SNAP-ed Educator Marilyn Hofland said the best strawberry she's ever tasted was at the farmers market in Detroit Lakes.
"When you shop at the local farmers market, you're supporting our local economy," Hofland said. "The biggest, most beautiful strawberry you see in the store may not be the most flavorful."
Hofland led the Cooking Matters workshop in Peoples park on Tuesday, July 31, which serves SNAP beneficiaries and other community members, assisting them with nutritional and affordable grocery shopping as well as quick easy recipes.
In Minnesota, U of M extension has been offering Cooking Matters classes for several years.
Since the Lakes Area Farmers Market began accepting EBT/SNAP benefits again this season, families paying with their EBT card can buy twice as much fresh food by receiving matching Market Bucks from Hunger Solutions when they shop.
In addition, at Cooking Matters with Marilyn Hofland, attendees who registered in advance were given 10 bucks to spend on fresh produce at the market.
Hofland is planning for another workshop later on in the season when folks will get the same opportunity. She is planning for September.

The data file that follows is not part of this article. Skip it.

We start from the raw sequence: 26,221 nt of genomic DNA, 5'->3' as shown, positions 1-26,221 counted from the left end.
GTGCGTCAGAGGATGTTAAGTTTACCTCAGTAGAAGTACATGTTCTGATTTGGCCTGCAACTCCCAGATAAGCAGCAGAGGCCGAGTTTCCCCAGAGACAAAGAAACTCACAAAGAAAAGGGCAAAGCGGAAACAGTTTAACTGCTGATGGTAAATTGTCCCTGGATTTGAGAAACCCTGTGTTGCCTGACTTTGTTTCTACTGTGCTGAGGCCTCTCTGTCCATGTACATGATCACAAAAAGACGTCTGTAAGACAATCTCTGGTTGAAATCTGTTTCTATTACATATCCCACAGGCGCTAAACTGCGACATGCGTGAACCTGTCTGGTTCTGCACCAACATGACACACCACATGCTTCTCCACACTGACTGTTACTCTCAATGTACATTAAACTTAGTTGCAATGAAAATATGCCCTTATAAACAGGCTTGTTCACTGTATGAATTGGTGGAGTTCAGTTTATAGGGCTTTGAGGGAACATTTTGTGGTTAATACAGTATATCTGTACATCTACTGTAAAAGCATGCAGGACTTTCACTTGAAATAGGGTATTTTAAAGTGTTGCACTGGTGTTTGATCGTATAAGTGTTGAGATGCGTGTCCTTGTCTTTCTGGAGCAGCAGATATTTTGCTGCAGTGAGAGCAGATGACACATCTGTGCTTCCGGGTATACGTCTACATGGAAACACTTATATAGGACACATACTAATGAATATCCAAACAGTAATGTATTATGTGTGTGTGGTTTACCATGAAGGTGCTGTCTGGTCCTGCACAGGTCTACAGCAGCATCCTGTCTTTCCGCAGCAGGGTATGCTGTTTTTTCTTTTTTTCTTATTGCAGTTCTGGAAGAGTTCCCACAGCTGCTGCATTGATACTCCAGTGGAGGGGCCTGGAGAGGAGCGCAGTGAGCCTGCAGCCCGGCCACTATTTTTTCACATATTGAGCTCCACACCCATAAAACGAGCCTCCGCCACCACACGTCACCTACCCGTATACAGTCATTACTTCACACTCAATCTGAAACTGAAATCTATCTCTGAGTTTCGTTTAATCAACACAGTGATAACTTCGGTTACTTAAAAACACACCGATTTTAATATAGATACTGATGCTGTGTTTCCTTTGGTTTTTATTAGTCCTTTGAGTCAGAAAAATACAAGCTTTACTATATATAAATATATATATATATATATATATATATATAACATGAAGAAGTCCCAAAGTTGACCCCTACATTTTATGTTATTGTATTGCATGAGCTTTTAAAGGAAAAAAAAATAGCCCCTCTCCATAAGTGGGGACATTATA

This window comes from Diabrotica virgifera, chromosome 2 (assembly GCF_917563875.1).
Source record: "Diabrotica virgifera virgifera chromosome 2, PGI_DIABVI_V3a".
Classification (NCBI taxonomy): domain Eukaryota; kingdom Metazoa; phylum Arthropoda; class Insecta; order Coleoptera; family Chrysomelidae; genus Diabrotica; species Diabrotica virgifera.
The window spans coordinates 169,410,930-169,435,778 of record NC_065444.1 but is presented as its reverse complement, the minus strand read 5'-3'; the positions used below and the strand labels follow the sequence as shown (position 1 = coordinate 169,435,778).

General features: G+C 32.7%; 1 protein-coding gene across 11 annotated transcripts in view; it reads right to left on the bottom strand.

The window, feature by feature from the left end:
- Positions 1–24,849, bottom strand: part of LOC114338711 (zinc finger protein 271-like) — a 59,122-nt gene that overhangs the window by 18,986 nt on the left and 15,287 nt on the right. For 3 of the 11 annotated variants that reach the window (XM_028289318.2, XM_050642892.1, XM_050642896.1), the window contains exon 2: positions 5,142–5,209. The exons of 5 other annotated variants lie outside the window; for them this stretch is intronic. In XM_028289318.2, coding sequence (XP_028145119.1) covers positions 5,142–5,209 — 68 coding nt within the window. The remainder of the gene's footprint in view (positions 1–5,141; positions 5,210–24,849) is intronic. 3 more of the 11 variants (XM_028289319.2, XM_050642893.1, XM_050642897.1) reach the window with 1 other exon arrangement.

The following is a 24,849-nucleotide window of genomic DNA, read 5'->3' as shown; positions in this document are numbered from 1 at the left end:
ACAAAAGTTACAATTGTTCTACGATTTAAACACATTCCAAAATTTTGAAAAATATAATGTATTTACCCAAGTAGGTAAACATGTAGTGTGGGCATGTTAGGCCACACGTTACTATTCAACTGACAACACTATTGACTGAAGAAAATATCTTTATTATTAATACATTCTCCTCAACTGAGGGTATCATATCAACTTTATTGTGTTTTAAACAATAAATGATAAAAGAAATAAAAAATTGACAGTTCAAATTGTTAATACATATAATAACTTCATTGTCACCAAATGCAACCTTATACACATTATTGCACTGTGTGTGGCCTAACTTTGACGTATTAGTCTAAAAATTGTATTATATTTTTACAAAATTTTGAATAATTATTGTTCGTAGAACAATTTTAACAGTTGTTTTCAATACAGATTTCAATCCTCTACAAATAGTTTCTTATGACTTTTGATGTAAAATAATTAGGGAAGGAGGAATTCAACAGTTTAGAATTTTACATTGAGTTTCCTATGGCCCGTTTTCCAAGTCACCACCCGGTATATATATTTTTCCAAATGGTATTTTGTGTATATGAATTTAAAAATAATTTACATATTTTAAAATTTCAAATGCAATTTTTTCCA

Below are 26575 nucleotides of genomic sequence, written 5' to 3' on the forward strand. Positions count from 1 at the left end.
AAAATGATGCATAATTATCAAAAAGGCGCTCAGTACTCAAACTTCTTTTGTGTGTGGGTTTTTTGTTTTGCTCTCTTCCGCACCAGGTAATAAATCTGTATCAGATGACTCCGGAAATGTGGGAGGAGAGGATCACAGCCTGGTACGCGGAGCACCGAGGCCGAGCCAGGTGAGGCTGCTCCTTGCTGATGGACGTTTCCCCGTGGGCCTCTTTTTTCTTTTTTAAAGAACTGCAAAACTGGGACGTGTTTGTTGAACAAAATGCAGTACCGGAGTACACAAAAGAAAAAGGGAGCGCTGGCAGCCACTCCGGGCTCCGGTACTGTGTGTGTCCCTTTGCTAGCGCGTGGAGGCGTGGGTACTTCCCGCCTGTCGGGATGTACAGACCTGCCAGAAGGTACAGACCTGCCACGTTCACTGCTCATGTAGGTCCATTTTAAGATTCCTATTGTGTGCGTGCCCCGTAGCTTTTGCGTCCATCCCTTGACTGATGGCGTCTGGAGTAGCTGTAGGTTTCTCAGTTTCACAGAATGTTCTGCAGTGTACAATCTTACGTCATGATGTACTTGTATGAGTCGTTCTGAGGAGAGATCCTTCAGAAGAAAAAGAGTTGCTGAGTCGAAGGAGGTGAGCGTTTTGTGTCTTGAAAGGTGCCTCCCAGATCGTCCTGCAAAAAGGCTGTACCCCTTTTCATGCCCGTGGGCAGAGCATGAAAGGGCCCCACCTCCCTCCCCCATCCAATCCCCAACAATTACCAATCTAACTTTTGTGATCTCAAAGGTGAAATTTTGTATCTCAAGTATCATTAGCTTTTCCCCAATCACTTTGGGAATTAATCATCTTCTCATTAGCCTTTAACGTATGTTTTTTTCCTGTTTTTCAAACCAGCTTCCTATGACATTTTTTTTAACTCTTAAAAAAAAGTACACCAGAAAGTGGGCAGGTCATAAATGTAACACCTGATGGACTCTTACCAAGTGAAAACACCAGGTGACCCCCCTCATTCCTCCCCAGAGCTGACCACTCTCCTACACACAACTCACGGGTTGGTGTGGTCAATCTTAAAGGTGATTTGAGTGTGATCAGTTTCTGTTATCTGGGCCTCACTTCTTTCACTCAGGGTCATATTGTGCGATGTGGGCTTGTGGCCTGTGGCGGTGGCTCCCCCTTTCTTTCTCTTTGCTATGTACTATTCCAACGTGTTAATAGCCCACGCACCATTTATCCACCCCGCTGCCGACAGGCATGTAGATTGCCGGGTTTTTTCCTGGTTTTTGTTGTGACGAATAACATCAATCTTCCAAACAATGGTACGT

The Lakes Area Farmers Market in Detroit Lakes is on Tuesdays and Saturdays from 10 a.m. to 1 p.m in Peoples Park.
Lutheran Social Services social worker Ashlee Grussing attended the workshop with her dad so that she could encourage her clients to use their EBT cards at Minnesota farmers markets.
"It'll give them the opportunity to get healthier food to cook with and also get out in their community," Grussing said. "Also offer some respite so they can get out in the fresh air."
At the workshop, Hofland explained tips for fresh produce storage, preparation, cooking and freezing. She also talked about shopping and reading food labels to discern healthier options from not.
Among dozens of tips, she recommends varying vegetable colors to take in more nutrients and to buy during their ripe season.
For example, asparagus is past its ripe season, but tomatoes are just beginning to ripen.
After she gave handouts to participants and finished the discussion, she went around to the different market stalls and pointed out some good options.
The dozen or so participants were able to grab some fresh vegetables like beets or potatoes, and bring some healthy recipes home to try as well.